historical signifcance. A holistic interpretation of
the landmark requires a variety of mediums that
appeal to a range of ages and interests. The quality
and content of the interpretive program is of key
importance to its success and viability.
Design Guidelines: The master plan is accompa-
nied by design guidelines that will ensure that the
redevelopment preserves McMillan as a distinct landmark
while affording a built environment that will exist harmoni-
ously within its unique setting in the city. The design guide-
lines provide direction on how to:
• Defnetheexistingandhistoriccharacterofthe
landmark;
• Preserveandadaptthehistoricresourcesonthe
McMillan site;
• Designapublicrealmandbuiltenvironmentthatis
compatible with the site and its context; and
• Achievetheurbandesignprinciplesandobjectives
established in the Master Plan.
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McMillan - stage 1 p.u.d. application - HPRB Submission February 24, 2012
viewS - exiSting
Michigan Avenue, NW
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Channing Street, NW
Capitol
2.5 Miles
Howard Univ. & Reservoir
In
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North Service Court
View into site from North Capitol St, NW
View south down North Capitol St, NW towards the capitol
View west to the McMillan Reservoir and Howard University
Image source: McMillan Historic Preservation Report
View across North Service Court towards North Capitol St.
View into underground cells
South Service Court
E/W along Service Court
Berm at southern portion of site
View at corner of First St and Channing St towards the site
D
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Across the site
N
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View south between Service Courts
View east across site towards North Capitol
McMillan - stage 1 p.u.d. application - HPRB Submission 24
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viewS - pReSeRved
Howard
University
Glenwood
Cemetery
Trinity
College
Veterans Affairs
Medical Center
McMillan
Reservoir
Bloomingdale
Stronghold
Children’s
Hospital
Capitol
2.5 Miles
Howard Univ. & Reservoir
In
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North Service Court
South Service Court
D
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Across the site
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S
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C
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E/W along the service court
E/W along the service court
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McMillan - stage 1 p.u.d. application - HPRB Submission February 24, 2012
veHiculaR ciRculation - pRopoSed
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Michigan Avenue, NW
F
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Channing Street, NW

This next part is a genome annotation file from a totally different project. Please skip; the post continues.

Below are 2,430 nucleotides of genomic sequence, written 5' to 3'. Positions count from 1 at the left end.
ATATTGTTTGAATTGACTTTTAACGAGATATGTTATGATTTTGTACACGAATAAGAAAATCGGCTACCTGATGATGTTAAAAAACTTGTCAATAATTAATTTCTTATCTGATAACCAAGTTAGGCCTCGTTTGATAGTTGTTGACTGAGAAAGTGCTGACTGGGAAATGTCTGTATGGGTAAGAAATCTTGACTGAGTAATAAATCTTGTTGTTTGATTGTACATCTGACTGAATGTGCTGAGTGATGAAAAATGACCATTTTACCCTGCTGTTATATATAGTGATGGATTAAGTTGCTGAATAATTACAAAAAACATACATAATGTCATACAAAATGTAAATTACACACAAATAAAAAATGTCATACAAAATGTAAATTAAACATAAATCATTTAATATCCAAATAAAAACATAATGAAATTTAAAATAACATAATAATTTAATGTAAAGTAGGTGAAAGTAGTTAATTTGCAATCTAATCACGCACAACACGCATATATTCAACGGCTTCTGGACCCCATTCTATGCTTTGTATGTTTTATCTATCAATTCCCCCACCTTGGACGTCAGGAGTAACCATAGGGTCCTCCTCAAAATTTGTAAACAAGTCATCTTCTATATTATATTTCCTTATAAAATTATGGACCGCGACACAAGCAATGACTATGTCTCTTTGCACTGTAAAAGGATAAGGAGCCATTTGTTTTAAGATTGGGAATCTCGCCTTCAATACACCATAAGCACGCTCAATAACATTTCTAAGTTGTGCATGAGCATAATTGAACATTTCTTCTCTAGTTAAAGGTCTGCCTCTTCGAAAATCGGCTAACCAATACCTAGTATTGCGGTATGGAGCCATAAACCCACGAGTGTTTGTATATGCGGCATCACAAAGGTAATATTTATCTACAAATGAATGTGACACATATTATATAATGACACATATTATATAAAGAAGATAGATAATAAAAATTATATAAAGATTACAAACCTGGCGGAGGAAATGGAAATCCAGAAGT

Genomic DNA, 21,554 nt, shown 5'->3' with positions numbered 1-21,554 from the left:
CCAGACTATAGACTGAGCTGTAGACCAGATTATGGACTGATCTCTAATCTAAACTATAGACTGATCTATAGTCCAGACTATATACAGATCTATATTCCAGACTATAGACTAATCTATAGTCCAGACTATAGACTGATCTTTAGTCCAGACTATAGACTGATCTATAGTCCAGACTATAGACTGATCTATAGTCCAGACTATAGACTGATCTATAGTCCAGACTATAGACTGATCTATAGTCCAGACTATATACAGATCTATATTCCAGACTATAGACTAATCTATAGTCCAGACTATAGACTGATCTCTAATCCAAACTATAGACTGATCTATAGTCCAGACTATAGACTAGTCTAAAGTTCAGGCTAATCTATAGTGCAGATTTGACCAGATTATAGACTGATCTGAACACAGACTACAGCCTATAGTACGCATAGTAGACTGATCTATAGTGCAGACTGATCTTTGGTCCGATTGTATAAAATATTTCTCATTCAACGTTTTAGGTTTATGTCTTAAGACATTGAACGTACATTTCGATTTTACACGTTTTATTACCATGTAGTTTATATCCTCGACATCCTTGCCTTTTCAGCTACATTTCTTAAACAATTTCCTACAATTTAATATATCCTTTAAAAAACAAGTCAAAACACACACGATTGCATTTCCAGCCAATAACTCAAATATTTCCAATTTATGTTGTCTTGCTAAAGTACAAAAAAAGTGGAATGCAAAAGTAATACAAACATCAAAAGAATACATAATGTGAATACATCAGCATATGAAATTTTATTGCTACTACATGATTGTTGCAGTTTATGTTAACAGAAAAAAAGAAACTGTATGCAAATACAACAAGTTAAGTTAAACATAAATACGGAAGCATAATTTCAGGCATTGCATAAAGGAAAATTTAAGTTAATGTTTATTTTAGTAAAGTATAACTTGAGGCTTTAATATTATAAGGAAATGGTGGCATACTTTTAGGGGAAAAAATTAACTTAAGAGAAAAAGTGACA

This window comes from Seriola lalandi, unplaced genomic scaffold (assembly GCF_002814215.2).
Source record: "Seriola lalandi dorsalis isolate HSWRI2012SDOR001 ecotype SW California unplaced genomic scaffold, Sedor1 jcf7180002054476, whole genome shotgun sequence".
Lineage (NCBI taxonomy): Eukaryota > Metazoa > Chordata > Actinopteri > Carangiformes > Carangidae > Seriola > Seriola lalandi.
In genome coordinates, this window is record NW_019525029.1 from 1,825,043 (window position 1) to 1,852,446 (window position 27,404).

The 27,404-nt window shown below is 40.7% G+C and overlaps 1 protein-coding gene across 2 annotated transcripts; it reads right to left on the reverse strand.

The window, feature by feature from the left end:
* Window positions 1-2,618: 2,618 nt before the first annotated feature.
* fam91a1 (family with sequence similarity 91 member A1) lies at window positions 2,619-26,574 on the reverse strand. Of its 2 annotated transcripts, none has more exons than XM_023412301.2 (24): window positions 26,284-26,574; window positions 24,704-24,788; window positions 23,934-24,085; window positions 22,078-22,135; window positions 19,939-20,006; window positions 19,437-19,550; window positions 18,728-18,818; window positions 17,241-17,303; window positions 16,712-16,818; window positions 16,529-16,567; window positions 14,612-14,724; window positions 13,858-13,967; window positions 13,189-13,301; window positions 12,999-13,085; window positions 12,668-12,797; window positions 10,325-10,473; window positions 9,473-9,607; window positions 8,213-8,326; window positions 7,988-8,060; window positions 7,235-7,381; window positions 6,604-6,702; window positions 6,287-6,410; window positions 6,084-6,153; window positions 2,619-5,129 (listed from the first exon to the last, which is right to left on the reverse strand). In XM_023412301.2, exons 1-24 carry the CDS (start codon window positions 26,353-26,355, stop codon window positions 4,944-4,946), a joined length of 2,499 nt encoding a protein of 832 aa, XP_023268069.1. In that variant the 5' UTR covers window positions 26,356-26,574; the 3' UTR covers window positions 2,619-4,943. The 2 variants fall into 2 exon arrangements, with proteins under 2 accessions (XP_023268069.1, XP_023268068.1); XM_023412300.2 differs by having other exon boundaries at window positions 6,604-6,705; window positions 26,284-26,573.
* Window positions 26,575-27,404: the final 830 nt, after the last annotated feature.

LEGEND
Trac Direction
Trac Light - Proposed
McMillan - stage 1 p.u.d. application - HPRB Submission 26
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pedeStRian and Bicycle ciRculation - pRopoSed
Michigan Avenue, NW
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LEGEND
Pedestrian Circulation
Pedestrian Access
Bus Stop
Bicycle Circulation
Bicycle Rack
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McMillan - stage 1 p.u.d. application - HPRB Submission February 24, 2012
open Space plan
LEGEND
Park/Plaza/Open Space
“Healing Gardens”
“The Central Park”
“Community Garden”
over Preserved Cell
“Channing Gardens”
Linear “Rain Gardens”
“North Court”
Linear Rain Gardens
“South Court”
McMillan - stage 1 p.u.d. application - HPRB Submission 28
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landScape plan
0’ 100’ 200’ 300’
Relocated Historic
McMillan Fountain
North Court Civic Plaza
Rain Garden Linear Path
Community
Garden
over
Preserved
Cell
Olmsted
Walk
Preserved Cell
Views to Howard
and downtown
Terraced Medicinal/Healing
Gardens
Garden
Court
Garden
Court
Pedestrian Walk
Rain Gardens
Bioswales
Storm
Water
Pond
Informal Playfield
Grass Terrace Amphitheater
Children’s
Play Area
Interactive
Water
Basin
Shallow
Water Basin
Cafe in Regulator House
Row House Park and Garden
Stormwater Basin
and Tree Grove
Preserved Mulberry
Preserved Elm
Green Roof
Green Roof
Green Roof
Green Roof
Green
Roof
0’ 100’ 200’ 300’
Terraced Medicinal/ Healing
Garden
Retail
Retail
Retail with Oce above
Retail with Oce above
Coordinate Relocation
of Historic McMillan
Fountain
Rain Gardens
Bioswales
Garden
Court
Preserved
Cell
Garden
Court
Preserved Cell
Views to Howard
and downtown
Stormwater Basin
and Tree Grove
Informal Playeld
Grass Amphitheater
Children’s
Play Area
Row House Park and Garden
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noRtH SeRvice couRt
North Service Court
Re-purpose Sand Storage Bin
as elevator
Re-purpose Sand Storage Bins
Future use TBD
Re-purpose Regulator Houses
Future use TBD
Paving Surface
to Replicate Historic Condition
Pattern TBD
McMillan - stage 1 p.u.d. application - HPRB Submission 30
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SoutH SeRvice couRt
Re-purpose Sand Storage Bins
Future use TBD
Re-purpose Regulator Houses
Future use TBD
Restore & preserve one Regulator
House as a historic relic
Restore & preserve on Sand
Storage Bin as a historic relic
South Service Court
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Building HeigHtS - allowaBle
LEGEND
Max. 130’ Building Height
Max. 60’ Building Height
Max. 90’ Building Height
R-5-B
Max 60’
C-2-C
Max 90’
Veterans Aairs
Medical Center
McMillan
Reservoir
Children’s
Hospital
Stronghold
Howard
University
C-3-C
Max. 130’
McMillan - stage 1 p.u.d. application - HPRB Submission 32
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Building HeigHtS - pRopoSed